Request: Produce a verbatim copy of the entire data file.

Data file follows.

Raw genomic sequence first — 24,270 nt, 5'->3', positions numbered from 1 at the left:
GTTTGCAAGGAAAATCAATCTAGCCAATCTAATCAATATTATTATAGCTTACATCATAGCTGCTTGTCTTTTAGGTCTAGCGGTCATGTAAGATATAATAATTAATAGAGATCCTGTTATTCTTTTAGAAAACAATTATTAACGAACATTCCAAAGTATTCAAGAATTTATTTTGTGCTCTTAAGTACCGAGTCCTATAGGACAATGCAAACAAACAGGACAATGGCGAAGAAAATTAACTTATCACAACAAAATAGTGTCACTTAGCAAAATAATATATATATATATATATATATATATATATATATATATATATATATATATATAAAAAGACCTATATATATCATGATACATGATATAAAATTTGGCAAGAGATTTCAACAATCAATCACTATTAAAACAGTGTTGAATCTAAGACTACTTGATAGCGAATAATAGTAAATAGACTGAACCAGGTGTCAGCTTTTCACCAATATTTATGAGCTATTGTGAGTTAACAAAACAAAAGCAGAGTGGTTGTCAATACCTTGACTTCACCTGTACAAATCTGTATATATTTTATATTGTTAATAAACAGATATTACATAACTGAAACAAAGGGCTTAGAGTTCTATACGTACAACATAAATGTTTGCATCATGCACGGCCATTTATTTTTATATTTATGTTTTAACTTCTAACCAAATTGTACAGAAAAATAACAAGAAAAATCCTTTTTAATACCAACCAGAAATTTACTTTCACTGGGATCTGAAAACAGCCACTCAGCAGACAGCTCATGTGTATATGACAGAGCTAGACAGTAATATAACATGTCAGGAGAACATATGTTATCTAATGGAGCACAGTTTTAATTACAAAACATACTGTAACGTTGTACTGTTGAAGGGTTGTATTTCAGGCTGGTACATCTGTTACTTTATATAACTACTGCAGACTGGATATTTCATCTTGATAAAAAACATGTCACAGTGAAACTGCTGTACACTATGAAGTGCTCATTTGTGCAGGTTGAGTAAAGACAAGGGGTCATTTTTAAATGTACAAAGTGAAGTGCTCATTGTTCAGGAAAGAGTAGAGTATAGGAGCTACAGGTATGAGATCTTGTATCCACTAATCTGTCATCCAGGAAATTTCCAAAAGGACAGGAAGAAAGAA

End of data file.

Raw genomic sequence first — 24,270 nt, 5'->3', positions numbered from 1 at the left:
GTTTGCAAGGAAAATCAATCTAGCCAATCTAATCAATATTATTATAGCTTACATCATAGCTGCTTGTCTTTTAGGTCTAGCGGTCATGTAAGATATAATAATTAATAGAGATCCTGTTATTCTTTTAGAAAACAATTATTAACGAACATTCCAAAGTATTCAAGAATTTATTTTGTGCTCTTAAGTACCGAGTCCTATAGGACAATGCAAACAAACAGGACAATGGCGAAGAAAATTAACTTATCACAACAAAATAGTGTCACTTAGCAAAATAATATATATATATATATATATATATATATATATATATATATATATATATATATAAAAAGACCTATATATATCATGATACATGATATAAAATTTGGCAAGAGATTTCAACAATCAATCACTATTAAAACAGTGTTGAATCTAAGACTACTTGATAGCGAATAATAGTAAATAGACTGAACCAGGTGTCAGCTTTTCACCAATATTTATGAGCTATTGTGAGTTAACAAAACAAAAGCAGAGTGGTTGTCAATACCTTGACTTCACCTGTACAAATCTGTATATATTTTATATTGTTAATAAACAGATATTACATAACTGAAACAAAGGGCTTAGAGTTCTATACGTACAACATAAATGTTTGCATCATGCACGGCCATTTATTTTTATATTTATGTTTTAACTTCTAACCAAATTGTACAGAAAAATAACAAGAAAAATCCTTTTTAATACCAACCAGAAATTTACTTTCACTGGGATCTGAAAACAGCCACTCAGCAGACAGCTCATGTGTATATGACAGAGCTAGACAGTAATATAACATGTCAGGAGAACATATGTTATCTAATGGAGCACAGTTTTAATTACAAAACATACTGTAACGTTGTACTGTTGAAGGGTTGTATTTCAGGCTGGTACATCTGTTACTTTATATAACTACTGCAGACTGGATATTTCATCTTGATAAAAAACATGTCACAGTGAAACTGCTGTACACTATGAAGTGCTCATTTGTGCAGGTTGAGTAAAGACAAGGGGTCATTTTTAAATGTACAAAGTGAAGTGCTCATTGTTCAGGAAAGAGTAGAGTATAGGAGCTACAGGTATGAGATCTTGTATCCACTAATCTGTCATCCAGGAAATTTCCAAAAGGACAGGAAGAAAGAA